Why participants in the Indian financial market need to adopt secondary risk management systems

The five-letter word ‘Speed’ is as prized a commodity as gold in financial markets across the globe. Faster is access to the market information, faster can one put into action a pre-programmed trading strategy to execute a greater volume of trades, efficiently and swifter than what a single dealer at a trading desk can do.

While much has evolved since the time of Reuters, which used pigeons to disseminate information to its clients about stocks traded in the Paris Stock Exchange faster than the post train, the need for ‘speed’ in the quest for greater profits has continued to remain a constant.

While the open outcry trading in the pit gave way to manual trading using computers, the next inflection in the trading evolution is what we are experiencing today with ‘Algorithms’ that are programmed to release orders and execute trades.

With the advent of low latency trading architecture, ‘speed’ is that deciding factor that separates profits from the ‘BIG’ profits. More importantly, the same can also be attributed to losses as well. Either ways, race to zero latency has gone very far and now is the time to re-evaluate how fast is fast enough.

The more complex a trading system, greater the risk

As much as Algorithmic-based programmed trading can be a boon, in terms of increasing the probability of greater profits, the collateral damage that it can unleash, if implemented without a proper risk management apparatus, can be quite catastrophic.

Organizations such as Deutsche Bank, Knight Capital, Goldman Sachs and Credit Suisse serve as examples that testify the fact that increasingly complicated trading systems have given rise to an increasing likelihood of inadvertent errors (multi million to multi billion dollars) that cause wealth erosion.

With the evolution of markets and trading systems nature of risk has also come a long way. While systemic risks continue to remain the same for manual rule based traders and mechanized traders, the impact of operational or system related risk is far more pronounced for the latter.

Justifiably so, markets regulators and exchanges foresee the looming threat of such evolved trading methodologies and have called for greater circumspection. While the process of periodic audits and existing regulations pertaining to Algo trading such as pre-order checks and monetary penalties for high order to trade ratios are robust enough in India, one should demystify the scope for errors and underscore the need to constantly improve the risk management infrastructure for the overall good of the market participants.

Imperative for traders and software programmers to be on the same page

Algo trading entails strategies formulated by traders but eventually executed by software programmers. Coming from disparate fields, the lack of common knowledge or cross functionality is one of the biggest challenges to overcome. Uploading the wrong trading modules in the Complex Event Processing (CEP) engines by the software programmer can lead to adverse consequences on the trading front. Thorough stress testing of the Algo is imperative before it gets live in a market.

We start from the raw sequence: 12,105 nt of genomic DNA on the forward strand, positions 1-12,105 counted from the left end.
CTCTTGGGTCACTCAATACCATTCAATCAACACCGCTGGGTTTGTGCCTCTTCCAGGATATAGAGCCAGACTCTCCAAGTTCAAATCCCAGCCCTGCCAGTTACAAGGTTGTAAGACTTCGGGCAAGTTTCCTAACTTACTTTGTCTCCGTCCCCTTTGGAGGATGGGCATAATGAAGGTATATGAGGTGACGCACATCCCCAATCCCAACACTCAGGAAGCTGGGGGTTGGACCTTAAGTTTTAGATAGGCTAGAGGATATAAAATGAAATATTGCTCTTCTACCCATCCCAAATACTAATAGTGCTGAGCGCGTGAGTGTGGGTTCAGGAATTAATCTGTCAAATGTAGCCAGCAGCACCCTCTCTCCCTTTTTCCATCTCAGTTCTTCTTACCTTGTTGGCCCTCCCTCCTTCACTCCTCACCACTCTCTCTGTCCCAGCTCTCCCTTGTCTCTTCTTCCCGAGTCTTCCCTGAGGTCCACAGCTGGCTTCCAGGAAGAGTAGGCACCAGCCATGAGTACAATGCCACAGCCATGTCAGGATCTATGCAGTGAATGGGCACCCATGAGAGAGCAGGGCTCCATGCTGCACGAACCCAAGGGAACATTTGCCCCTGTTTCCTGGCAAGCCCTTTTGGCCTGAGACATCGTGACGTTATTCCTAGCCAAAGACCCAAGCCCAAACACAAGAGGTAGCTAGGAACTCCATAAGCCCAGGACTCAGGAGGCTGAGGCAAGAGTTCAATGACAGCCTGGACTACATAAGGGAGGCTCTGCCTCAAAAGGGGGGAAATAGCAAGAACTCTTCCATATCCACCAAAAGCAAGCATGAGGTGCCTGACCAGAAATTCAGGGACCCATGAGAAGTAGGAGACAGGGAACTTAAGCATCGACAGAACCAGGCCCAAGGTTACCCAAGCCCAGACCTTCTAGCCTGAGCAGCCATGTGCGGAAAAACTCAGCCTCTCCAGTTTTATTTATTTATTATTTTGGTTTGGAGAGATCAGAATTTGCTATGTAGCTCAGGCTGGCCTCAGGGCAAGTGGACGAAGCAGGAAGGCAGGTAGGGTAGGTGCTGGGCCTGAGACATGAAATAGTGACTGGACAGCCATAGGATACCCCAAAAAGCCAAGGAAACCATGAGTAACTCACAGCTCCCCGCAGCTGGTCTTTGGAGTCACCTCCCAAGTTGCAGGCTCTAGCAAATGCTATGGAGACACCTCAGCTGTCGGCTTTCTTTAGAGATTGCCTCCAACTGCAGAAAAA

Secondary Risk Management Systems (SRMS)

Primary risk management systems are typically integrated within the trading platforms and may fail to spot the programming gaps, stale data or any other corner scenarios. To ensure proper functioning of the automated trading system, different technological components including risk management must function well in real time.

With so many changes happening within the trading system to optimize latency, enhanced algos logic changes, it may not be possible to validate performance of risk management in live markets comprehensively. And sometimes it does so happen that risk management system may fail without even the algo trader being aware of it.

The flow of a single trading and risk management system is as shown below. Same software is used for trading and risk engine. This works well in 99.99% cases but in rare cases, it fails and algos can go haywire and cause market disruptions.

To address this problem, a Secondary Risk Management System (SRMS) can be very useful by acting as a second line of defense to safeguard against issues in primary system. This workflow is elaborated below.

Such offline system will not reduce the latency of live trading. All the orders, trades, modifications etc. will be captured in the offline risk management system which could be used to do the following,

- Do all the risk checks primary system is meant to be doing. Act as a second line of defense and provide alerts within microseconds. Such a system for example could have saved Knight capital’s $400mn loss in 2012 as it had taken them 45 minutes to realize what went wrong and rectify it. A secondary risk management system could have caught it within seconds.

- Perform more comprehensive risk checks over and above the exchange/regulator mandated checks like Greeks’ exposure (gamma, vega, theta, etc.) for options, margins utilized, and various other risk parameters.

- Aggregate the risk checks across the servers, various algo trading software (including FPGA driven), etc., as depicted below. This will lead to a firm wide risk management, which is not possible today otherwise. The aggregation process is depicted in the image below.

SRMS when implemented in the existing set up can go a long way in instilling confidence among all market participants. After all, one develops the confidence of stepping on the accelerator of a car only if the safety measures are in place, brakes are fool proof and the back up hand bake is there too.

Time for India to accelerate.

(Kunal Nandwani is Founder and CEO of uTrade Solutions)

(Image: bankers-anonymous.com)

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